7 The “Under” restaurant is 16 feet under water at Spangereid on Norway’s southern tip.

“Under” also means “wonder” in Norwegian. (See Amazing Buildings in our January-February 2019 issue for more pictures and information.)

8 French media company Le Monde Group’s new headquarters in Paris will be clad with a pixelated matrix of glass that offers varying degrees of transparency. The building’s distinct facade will be embedded with clusters of LEDs that project “abstracted levels of data,” symbolically representing the group’s continuous “flow of information.”

“The intention is that the façade gives the building a homogenous character when viewed from distance, but at the same time reveals a greater level of complexity as the view approaches – like headlines and detailed content in a news story,” says Snøhetta.

9 The Graduate Roosevelt Island will contain 196 rooms targeted at housing visiting families, academics and those visiting for campus conventions and events. In addition, the plan includes a full-service restaurant, rooftop bar, and 5,200 square feet of flexible event space.

The hotel design will “reference the history of Roosevelt Island,” and provide a “comfortable residential aesthetic” with a full suite of amenities. While the campus’ complete three-phase masterplan won’t be completed until 2043, the first few buildings on campus are scheduled to open this September.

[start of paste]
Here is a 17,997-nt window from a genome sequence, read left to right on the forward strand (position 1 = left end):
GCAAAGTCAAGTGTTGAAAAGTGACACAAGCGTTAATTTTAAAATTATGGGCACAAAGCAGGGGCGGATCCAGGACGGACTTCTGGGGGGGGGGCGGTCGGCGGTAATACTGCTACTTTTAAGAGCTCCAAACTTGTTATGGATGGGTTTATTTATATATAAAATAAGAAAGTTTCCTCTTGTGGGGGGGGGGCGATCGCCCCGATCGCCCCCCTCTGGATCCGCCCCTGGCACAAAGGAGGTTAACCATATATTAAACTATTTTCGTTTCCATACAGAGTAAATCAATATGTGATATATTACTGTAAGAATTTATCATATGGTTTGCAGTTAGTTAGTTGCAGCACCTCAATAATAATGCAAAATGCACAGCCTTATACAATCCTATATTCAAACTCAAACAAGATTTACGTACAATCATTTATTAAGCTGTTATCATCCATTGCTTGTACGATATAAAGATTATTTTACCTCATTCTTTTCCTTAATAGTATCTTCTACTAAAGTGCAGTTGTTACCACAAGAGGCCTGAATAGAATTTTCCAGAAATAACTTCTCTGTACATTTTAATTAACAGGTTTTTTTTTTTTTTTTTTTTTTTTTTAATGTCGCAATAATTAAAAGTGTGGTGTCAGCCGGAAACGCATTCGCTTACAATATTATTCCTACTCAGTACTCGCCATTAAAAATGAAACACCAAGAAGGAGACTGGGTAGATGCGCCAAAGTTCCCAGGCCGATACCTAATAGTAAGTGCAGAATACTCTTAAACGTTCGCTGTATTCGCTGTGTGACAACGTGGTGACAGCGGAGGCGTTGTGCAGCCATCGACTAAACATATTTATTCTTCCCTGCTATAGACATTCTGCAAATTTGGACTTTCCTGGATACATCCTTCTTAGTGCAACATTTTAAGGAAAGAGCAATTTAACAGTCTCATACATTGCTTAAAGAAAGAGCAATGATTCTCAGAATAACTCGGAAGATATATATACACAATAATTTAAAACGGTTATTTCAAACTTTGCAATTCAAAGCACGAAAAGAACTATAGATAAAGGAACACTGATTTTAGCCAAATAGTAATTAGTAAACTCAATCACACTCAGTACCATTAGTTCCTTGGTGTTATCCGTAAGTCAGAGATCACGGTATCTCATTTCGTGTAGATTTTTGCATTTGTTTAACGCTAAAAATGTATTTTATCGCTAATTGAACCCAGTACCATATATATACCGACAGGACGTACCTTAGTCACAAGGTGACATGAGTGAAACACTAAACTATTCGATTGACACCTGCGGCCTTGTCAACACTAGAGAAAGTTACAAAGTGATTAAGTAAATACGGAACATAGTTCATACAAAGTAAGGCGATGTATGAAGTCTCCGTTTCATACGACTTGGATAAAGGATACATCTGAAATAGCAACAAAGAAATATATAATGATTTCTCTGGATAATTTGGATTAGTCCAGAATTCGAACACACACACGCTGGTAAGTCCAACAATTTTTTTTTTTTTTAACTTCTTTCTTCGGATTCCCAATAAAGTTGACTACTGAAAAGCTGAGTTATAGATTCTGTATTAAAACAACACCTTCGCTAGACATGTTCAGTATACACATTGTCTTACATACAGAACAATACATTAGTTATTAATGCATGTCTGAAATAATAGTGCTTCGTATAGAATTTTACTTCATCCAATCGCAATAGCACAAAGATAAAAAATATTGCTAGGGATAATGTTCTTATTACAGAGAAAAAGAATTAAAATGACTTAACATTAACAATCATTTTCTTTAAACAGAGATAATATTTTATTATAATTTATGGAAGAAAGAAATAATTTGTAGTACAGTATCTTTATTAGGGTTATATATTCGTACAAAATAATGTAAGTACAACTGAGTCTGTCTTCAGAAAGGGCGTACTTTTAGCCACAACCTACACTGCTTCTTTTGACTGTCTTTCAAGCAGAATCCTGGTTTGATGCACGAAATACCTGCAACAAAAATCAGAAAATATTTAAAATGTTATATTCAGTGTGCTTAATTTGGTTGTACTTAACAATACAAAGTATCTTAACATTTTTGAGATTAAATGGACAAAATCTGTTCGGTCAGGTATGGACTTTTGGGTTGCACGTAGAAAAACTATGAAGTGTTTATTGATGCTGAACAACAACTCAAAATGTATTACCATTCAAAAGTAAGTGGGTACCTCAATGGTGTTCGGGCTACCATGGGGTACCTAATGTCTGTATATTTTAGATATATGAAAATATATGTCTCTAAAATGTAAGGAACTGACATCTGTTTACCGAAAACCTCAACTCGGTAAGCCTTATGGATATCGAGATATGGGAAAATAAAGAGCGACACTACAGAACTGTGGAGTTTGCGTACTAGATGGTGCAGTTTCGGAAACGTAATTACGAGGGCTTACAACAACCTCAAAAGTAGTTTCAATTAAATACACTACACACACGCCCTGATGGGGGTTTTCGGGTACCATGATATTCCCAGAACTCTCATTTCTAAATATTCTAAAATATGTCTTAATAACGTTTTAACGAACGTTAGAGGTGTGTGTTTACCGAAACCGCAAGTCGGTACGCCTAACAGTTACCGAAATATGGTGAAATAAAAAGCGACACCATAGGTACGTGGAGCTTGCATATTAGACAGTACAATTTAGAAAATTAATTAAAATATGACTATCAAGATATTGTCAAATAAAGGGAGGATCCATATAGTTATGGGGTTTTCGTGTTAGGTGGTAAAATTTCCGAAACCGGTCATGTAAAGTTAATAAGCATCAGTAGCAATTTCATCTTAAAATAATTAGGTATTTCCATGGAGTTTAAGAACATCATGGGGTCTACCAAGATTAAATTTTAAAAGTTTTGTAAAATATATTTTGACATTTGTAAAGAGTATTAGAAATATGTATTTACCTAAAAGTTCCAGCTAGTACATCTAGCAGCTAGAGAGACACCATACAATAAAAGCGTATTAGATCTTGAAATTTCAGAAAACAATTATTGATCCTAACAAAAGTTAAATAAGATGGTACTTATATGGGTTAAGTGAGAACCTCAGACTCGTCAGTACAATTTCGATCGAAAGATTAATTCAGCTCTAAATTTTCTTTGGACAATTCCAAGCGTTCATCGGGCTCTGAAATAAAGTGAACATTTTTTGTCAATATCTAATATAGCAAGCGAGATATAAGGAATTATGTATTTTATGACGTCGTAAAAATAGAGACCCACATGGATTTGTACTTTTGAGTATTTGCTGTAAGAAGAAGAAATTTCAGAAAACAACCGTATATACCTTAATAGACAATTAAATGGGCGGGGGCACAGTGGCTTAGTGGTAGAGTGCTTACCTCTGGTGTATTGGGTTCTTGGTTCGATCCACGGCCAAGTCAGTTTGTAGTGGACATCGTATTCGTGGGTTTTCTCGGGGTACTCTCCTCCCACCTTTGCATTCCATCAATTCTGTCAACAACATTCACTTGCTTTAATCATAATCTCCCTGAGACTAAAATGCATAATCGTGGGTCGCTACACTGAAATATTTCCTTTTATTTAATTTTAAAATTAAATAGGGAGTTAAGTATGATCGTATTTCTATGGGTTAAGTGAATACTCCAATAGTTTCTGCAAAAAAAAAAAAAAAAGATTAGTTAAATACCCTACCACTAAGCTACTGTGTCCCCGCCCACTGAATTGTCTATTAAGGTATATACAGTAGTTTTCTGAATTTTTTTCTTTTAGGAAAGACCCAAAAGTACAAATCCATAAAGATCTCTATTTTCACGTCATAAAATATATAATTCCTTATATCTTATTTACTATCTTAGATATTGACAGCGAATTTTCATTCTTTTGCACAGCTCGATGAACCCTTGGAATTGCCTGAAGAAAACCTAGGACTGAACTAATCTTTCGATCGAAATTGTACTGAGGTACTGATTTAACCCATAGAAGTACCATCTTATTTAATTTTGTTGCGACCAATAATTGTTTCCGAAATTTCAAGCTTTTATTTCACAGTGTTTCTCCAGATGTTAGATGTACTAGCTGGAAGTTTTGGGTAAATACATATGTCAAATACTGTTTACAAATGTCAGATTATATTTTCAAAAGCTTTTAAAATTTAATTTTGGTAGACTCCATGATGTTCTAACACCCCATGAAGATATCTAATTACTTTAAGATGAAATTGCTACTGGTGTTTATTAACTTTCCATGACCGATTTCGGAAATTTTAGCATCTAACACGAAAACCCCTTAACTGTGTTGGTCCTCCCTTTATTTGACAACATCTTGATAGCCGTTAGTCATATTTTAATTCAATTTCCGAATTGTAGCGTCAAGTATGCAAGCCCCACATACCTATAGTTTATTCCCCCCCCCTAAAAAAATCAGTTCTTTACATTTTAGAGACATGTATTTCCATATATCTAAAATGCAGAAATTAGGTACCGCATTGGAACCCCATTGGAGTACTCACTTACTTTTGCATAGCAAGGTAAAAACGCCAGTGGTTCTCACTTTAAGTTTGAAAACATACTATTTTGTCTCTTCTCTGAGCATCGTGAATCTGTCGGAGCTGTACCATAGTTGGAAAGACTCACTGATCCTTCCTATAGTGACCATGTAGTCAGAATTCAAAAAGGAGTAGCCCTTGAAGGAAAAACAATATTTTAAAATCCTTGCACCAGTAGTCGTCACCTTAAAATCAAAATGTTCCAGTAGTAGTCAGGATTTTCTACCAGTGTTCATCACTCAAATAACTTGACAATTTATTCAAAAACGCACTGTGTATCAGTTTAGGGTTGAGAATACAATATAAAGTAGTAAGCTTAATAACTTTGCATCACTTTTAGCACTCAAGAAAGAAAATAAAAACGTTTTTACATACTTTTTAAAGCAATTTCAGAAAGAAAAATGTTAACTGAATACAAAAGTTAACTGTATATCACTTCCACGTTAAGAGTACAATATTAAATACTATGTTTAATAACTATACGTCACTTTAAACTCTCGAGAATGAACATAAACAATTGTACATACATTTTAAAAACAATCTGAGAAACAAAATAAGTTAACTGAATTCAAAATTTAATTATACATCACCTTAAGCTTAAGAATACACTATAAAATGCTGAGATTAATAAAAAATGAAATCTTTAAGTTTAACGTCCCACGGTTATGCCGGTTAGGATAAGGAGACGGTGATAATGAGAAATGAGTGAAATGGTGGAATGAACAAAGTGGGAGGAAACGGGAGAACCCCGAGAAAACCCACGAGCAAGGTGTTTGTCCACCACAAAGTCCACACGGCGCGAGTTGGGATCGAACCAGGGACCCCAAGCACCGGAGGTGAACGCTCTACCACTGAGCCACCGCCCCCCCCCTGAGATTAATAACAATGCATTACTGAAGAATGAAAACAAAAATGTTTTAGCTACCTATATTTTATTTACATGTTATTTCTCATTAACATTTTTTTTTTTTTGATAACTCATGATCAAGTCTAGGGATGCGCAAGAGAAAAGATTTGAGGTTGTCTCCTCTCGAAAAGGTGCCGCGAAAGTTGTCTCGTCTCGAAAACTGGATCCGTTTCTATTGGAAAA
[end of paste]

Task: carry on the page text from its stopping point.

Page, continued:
When fully completed, the campus will include two million square feet of state-of-the-art buildings, over two acres of open space, and will be home to more than 2,000 graduate students and hundreds of faculty and staff.

10 The Harvard Center for Green Buildings and Cities (CGBC) at the Harvard Graduate School of Design (GSD) completed HouseZero in December of last year, the retrofitting of its headquarters in a pre-1940s building in Cambridge into an ambitious living-laboratory and an energy-positive prototype for ultra-efficiency that will help us to understand buildings in new ways. The design has been driven by radically ambitious performance targets from the outset, including nearly zero energy for heating and cooling, zero electric lighting during the day, operating with 100% natural ventilation, and producing zero carbon emissions. The building is intended to produce more energy over its lifetime than was used to renovate it and throughout its subsequent operation.